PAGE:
By Reese Erlich
Wednesday 03 October 2007
I went on Fox News' Hannity & Colmes recently. It was the usual food fight where right-wing zealot Sean Hannity interrupts and hogs the camera, not allowing much dissent. But I was even more interested in the stand of "liberal" Alan Colmes.
We were debating whether Iran's President Ahmadinejad should be allowed to speak at Columbia University. Colmes supported free speech. But in his introduction to the segment, he repeated almost every Bush falsehood about Iran, including its supposed, immediate plans to develop nuclear bombs, killing of American soldiers in Iraq and its grave danger to Israel. Unfortunately, his views reflect those of many mainstream Democratic Party leaders as well.
On Sept. 26, by a vote of 76-22, the Senate passed a "sense of the Senate" resolution calling on the United States to declare Iran's Revolutionary Guards a terrorist organization. The resolution, pushed by former vice presidential candidate Sen. Joe Lieberman, continues the drum beat for war against Iran. While some staunch liberals such as Ted Kennedy and Barbara Boxer voted nay, Sens. Dianne Feinstein and Hillary Clinton voted yes.
The Bush administration is preparing public opinion for a possible bombing attack on Iran. As with the months prior to the Iraq invasion, major Democratic Party leaders are climbing on board.
Half the warships in the U.S. Navy now sit within striking distance of Iran. Bush and Cheney have stepped up their rhetoric accusing Iran of threatening to start a "nuclear holocaust." The British press are predicting that the Bush administration will bomb Iran in the near future.
The White House is using the same propaganda techniques to whip up popular opinion against Iran that it used four years ago against Iraq. Here's the real story.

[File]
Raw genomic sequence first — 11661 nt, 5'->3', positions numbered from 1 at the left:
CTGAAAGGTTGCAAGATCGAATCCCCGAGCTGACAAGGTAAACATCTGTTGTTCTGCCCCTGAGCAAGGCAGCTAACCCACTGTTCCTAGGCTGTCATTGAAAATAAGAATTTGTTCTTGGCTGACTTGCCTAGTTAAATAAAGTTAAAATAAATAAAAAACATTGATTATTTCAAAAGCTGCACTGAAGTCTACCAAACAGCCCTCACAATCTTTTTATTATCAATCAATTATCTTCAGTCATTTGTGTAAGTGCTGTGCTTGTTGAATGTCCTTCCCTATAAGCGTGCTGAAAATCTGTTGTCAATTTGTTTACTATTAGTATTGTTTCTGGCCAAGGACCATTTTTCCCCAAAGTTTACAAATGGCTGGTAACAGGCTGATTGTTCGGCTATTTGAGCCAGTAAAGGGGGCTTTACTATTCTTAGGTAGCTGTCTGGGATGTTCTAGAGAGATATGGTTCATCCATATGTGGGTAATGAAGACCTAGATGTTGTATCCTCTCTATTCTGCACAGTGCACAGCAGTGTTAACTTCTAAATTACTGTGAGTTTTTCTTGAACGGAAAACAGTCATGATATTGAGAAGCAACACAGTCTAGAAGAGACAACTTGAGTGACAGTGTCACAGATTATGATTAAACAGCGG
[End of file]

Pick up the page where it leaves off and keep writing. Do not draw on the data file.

Iran has no nuclear weapons and couldn't have them for years. The International Atomic Energy Agency, the U.N. body that was right about WMDs in Iraq, says it has no proof of Iranian plans to build nuclear bombs. The IAEA recently reached a binding agreement for Iran to reveal its past nuclear activities and allow full inspection of nuclear power sites.
The sophisticated EFPs (explosively formed penetrators) supposedly supplied by Iran to militias in Iraq are easily made in Iraqi machine shops and can be purchased commercially for mining operations.
For years Iran has given political, economic and military support to Shia and Kurdish militias, but the administration has never proven that Iran is intentionally targeting U.S. soldiers.
Iran does not plan, nor does it have the capability of "wiping Israel off the map." If Iran is such an immediate threat to Israel, why hasn't it already launched a conventional missile attack? Such aggression would invite immediate destruction of Iran by both Israel and the United States. So if Iran hasn't started a conventional attack in 28 years, why would it possibly launch an atomic attack, even assuming it could develop a few such weapons years from now? The Iranian leaders are angry; they are not crazy.